The lack of telephone communications and the shortage of fuel has severed contacts in the city of 4 million.
Relief, workers, journalists, and medical volunteers coming from Jordan find themselves traveling long distances carrying and distributing letters from Iraqi expatriates who have been worried about the fate of their families.
Visitors bring fuel
Visitors, mostly from Jordan, carry gallons of their fuel to supply Iraqi friends. Vans loaded with food supplies and medicine, mostly by Jordanian and international relief organizations, are almost the only vehicles seen traveling to Baghdad along the badly damaged highway.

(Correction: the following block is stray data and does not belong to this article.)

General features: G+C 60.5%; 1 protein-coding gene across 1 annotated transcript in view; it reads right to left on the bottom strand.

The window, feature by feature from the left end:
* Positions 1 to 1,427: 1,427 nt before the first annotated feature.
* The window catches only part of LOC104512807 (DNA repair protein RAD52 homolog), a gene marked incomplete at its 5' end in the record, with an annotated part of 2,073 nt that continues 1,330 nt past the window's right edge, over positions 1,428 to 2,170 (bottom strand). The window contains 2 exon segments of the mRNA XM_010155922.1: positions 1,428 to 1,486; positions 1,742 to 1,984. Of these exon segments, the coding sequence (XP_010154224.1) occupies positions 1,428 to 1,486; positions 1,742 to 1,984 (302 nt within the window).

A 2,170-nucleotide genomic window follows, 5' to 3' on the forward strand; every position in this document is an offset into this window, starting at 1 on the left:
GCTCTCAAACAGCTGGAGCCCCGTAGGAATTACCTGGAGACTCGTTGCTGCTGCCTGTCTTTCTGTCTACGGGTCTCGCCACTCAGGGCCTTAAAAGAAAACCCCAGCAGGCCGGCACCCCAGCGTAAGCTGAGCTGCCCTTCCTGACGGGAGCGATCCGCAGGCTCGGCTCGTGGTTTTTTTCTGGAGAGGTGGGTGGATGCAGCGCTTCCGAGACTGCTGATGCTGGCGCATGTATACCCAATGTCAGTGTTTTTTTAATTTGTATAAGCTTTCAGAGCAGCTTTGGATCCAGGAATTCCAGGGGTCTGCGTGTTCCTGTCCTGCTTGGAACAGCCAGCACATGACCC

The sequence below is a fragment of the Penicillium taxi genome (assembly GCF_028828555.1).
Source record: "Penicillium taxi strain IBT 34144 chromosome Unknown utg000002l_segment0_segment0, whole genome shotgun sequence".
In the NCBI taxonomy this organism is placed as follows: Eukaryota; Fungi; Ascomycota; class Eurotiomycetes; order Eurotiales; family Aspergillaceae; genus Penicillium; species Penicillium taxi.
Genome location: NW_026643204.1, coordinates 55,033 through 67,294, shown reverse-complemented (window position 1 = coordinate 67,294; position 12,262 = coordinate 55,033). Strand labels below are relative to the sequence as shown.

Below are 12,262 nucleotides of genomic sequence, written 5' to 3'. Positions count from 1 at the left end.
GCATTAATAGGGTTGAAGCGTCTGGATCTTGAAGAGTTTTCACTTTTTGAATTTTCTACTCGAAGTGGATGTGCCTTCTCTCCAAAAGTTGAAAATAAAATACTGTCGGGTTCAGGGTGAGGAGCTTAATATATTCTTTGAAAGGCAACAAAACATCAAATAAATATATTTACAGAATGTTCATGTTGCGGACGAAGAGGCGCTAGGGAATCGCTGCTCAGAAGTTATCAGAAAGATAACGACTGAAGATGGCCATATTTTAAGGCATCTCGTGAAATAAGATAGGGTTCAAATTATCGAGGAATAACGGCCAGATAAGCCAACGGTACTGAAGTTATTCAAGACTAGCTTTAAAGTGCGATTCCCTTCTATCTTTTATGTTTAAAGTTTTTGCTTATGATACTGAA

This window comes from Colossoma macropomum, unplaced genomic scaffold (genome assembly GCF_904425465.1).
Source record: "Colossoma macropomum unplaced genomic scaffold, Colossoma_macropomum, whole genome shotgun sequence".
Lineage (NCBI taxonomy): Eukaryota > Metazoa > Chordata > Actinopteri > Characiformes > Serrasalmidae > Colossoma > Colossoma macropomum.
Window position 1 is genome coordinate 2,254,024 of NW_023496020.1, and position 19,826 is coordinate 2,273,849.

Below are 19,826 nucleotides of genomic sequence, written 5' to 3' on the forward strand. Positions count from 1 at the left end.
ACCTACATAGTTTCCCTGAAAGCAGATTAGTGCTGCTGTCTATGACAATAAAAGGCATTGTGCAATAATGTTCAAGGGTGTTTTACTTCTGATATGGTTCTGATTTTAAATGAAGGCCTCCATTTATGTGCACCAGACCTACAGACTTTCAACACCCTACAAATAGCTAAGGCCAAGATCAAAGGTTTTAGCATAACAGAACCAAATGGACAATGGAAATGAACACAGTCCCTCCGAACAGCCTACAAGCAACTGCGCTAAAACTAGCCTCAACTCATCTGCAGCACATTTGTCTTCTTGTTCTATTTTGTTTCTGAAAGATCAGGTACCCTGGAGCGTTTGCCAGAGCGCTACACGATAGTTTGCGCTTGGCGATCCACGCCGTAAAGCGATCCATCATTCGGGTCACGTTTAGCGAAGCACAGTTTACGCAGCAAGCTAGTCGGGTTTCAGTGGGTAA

When this reporter returned to Baghdad, three weeks after the war, there were many charred vehicles on the highway, mostly civilian with Jordanian license plates. They had been targeted during continuous air raids by the coalition forces.
In Baghdad, communications were rendered more difficult after the destruction of two beautiful, historic bridges. The collapse of the bridges deeply troubled residents who are proud of their city's history.
``I just cannot get myself near the bridges. I break in tears just by observing the view from afar. I cannot see the beautiful city destroyed,'' said an Iraqi poet who is in his 70s.
During the heavy days and nights of the bombardment by coalition forces, there were days Baghdad was shrouded with fog-like gray smoke. The air is beginning to clear, but remains heavy.
``They have confiscated everything, the country's infrastructure, our dreams, and even the oxygen,'' said the poet. ``But we should remain hopeful. It is not the first time that Baghdad was destroyed and it was always rebuilt to assume its place in the world civilization.''